Current Events 3: Captain and Crew

January 24, 2018  •  Leave a Comment

       Peter, the ship's captain, was a Hungarian who looked younger than his years, despite the weight of responsibility for the Aria and all aboard her that he bore.  The Danube is a major shipping channel, crowded with barges as well as pleasure craft.  It has natural hazards, too, so the pilot's duties are constant once the ship is moving.  Though English was only his fourth or fifth language, the captain was aware that his surname, Titz, made Anglophones chuckle.  Hearing it, Miri and I looked at one another and turned away quickly, lest we provoked one another to giggles.  Captain Peter was wise to have mentioned it himself during his first address to the passengers, all of whom came from The States.

Captain Peter of the Amusing SurnameCaptain Peter of the Amusing Surname

Captain Peter of the Amusing Surname

       My fellow passengers failed to pique my interest as much as did the crew.  We had little contact with the sailors and navigators, but soon were acquainted with the rollicking Serbians, Croatians, Bulgarians and Romanians who tended our rooms and served our meals.  They were personable and vivacious, trim in their uniforms.  It was obvious that they had been selected for employment on the basis of personality as well as any professional criteria.  Whether or not it was feigned, their enthusiasm was charming.  My later observations of Eastern European countries confirmed my initial impression that the crew members valued their jobs, which paid more than most positions in their home countries.  They toiled together with few breaks for the five months of the tourist season, and had developed a palpable camaraderie. 

Some Members of the Aria's CrewSome Members of the Aria's Crew

Some Members of the Crew

       My fellow passengers failed to pique my interest as much as did the crew.  We had little contact with the sailors and navigators, but soon were acquainted with the rollicking Serbians, Croatians, Bulgarians and Romanians who tended our rooms and served our meals.  They were personable and vivacious, trim in their uniforms.  It was obvious that they had been selected for employment on the basis of personality as well as any professional criteria.  Whether or not it was feigned, their enthusiasm was charming.  My later observations of Eastern European countries confirmed my initial impression that the crew members valued their jobs, which paid more than most positions in their home countries.  They toiled together with few breaks for the five months of the tourist season, and had developed a palpable camaraderie.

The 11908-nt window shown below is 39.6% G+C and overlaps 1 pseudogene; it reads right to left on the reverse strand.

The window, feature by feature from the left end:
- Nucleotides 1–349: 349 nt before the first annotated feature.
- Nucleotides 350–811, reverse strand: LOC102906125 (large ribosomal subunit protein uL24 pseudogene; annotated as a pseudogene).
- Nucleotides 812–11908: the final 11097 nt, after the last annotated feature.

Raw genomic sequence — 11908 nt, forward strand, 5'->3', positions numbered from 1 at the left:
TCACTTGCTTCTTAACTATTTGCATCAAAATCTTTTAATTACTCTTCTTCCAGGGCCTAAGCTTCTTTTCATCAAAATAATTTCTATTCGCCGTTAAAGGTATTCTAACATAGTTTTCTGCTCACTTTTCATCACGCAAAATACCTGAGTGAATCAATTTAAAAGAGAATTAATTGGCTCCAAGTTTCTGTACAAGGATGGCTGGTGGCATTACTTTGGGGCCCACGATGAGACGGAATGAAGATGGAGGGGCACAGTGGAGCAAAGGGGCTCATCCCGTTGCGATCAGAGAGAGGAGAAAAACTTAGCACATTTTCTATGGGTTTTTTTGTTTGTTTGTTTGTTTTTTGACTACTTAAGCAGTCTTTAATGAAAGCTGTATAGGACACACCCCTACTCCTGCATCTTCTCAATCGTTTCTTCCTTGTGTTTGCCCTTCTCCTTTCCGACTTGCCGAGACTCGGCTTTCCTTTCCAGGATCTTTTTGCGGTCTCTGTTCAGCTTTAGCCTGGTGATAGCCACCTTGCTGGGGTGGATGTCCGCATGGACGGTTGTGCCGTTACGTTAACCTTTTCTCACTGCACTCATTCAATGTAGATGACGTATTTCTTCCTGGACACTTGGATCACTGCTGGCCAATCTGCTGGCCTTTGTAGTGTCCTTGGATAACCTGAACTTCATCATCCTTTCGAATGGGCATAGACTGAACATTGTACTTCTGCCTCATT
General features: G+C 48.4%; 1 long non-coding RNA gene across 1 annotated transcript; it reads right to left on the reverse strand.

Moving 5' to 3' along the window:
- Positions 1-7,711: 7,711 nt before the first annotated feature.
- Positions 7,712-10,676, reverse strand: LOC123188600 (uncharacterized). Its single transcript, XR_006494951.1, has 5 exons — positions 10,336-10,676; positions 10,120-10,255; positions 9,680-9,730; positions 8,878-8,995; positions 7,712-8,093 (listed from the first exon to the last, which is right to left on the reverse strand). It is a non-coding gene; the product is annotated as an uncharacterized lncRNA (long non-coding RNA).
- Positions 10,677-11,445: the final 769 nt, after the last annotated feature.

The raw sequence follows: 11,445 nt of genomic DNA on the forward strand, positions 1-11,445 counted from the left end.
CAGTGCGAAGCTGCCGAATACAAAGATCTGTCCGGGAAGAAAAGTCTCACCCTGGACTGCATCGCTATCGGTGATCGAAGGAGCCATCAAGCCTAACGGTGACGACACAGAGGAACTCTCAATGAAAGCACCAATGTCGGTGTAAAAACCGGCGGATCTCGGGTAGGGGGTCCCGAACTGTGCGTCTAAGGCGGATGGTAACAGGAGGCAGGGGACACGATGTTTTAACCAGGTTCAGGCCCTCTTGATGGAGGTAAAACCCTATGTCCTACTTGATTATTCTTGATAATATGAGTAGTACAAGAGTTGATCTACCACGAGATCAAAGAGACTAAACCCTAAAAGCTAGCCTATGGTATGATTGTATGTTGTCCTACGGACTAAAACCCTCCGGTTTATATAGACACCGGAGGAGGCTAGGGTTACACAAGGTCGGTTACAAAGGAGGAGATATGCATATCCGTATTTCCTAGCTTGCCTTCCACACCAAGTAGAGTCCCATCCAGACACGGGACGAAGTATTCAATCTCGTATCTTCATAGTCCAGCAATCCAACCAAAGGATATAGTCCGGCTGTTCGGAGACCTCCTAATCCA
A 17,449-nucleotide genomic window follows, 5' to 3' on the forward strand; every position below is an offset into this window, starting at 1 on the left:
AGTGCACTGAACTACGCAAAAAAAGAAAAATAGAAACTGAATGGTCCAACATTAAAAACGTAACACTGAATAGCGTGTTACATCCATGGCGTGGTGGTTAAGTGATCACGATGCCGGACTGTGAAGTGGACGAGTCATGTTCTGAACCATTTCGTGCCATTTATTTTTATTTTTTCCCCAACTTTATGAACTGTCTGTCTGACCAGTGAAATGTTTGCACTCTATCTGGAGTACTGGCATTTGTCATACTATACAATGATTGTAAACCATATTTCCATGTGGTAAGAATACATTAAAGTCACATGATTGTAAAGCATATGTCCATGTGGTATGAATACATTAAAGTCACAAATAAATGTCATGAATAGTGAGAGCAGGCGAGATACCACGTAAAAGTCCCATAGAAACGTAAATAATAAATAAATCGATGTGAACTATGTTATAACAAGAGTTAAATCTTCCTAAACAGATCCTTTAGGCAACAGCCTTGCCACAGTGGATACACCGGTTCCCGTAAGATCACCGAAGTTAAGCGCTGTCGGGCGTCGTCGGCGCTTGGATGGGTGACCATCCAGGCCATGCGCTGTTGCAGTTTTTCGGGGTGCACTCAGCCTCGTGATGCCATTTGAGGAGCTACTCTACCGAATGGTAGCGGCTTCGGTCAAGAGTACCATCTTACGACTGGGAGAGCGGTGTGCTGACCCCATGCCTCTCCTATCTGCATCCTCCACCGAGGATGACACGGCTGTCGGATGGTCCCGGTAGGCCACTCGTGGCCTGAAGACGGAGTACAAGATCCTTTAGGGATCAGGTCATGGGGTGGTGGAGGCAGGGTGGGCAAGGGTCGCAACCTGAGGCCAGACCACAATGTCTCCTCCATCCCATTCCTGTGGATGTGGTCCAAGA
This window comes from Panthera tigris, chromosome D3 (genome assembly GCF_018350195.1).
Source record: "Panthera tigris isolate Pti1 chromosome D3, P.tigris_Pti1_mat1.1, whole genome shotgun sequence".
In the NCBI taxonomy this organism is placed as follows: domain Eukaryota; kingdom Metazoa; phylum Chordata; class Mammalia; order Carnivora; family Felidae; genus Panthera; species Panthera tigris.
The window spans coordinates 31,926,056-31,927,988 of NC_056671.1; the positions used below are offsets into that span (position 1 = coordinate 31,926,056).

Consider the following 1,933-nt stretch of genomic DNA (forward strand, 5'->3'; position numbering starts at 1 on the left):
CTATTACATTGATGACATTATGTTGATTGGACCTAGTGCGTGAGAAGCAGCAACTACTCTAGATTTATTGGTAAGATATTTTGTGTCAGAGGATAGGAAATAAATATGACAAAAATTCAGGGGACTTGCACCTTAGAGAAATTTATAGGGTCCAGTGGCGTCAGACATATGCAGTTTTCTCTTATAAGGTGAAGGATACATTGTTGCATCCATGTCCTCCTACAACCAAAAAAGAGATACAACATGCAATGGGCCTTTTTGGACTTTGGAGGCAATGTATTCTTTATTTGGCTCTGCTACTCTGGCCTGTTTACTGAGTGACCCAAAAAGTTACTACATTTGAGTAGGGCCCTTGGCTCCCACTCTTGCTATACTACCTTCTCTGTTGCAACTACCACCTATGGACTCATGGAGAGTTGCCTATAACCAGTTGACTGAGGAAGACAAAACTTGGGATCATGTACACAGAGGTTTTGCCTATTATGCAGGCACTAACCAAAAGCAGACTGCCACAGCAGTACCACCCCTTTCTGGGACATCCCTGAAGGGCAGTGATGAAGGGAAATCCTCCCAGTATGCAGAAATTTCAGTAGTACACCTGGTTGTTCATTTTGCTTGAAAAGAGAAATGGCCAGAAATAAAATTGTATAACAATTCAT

In Budapest, Miri and her cycling companion, Paige, reached the ship only slightly before HL and I did.  On our first night aboard, the passengers were divided into four groups of forty, each with its own tour guide who would travel with us on the buses as well as the ship.  Ours was the Green group, organized by a photogenic young woman from Bulgaria, Radostina.  Eventually, you will see quite a few photographs of her, as she became one of HL's favorite models.  Radi, as she encouraged us to call her, had introduced herself to us via E-mail a few weeks before our departure from The States.  She was twenty-nine, and had been married for about a year.  She was a native of Varna who had wed a Serbian man nicknamed Miki.  The couple had no children as yet, and had adopted a dog of no discernible breed that they called Lola.  Lola had some pit bull in her ancestry, I decided towards the end of the trip, when Miki brought their dog to his meeting with his wife, but I am getting ahead of myself.  

Radi, Our Intrepid GuideRadi, Our Intrepid Guide

Radi, Our Intrepid Leader

     In her initial address to her group of forty, Radi divulged that she was exactly a year older than her only sibling, a sister.  She was born in mid-December, and had the Sagittarian enthusiasm and stamina that one would expect.  She needed every iota of both qualities in order to maintain her schedule.  When Radi was not on the ship for two weeks at a time, she operated her own travel agency in Varna.  She had resigned from her Grand Circle Tours job after her marriage, but she had missed the intense interaction that being a tour guide entailed.  So Radi had resumed her career after only a few months at home.  She had studied tourism and foreign languages at her Bulgarian university, and had five years of experience with Grand Circle.  Two of her fellow guides, Irina and Stefan, were Romanian, and the other one, Bojana, was Serbian.  I overheard Radi speaking to each in his or her own language.  When all four were together, they used English as their lingua franca, if you will pardon the expression.

 

 

 

       

 

 


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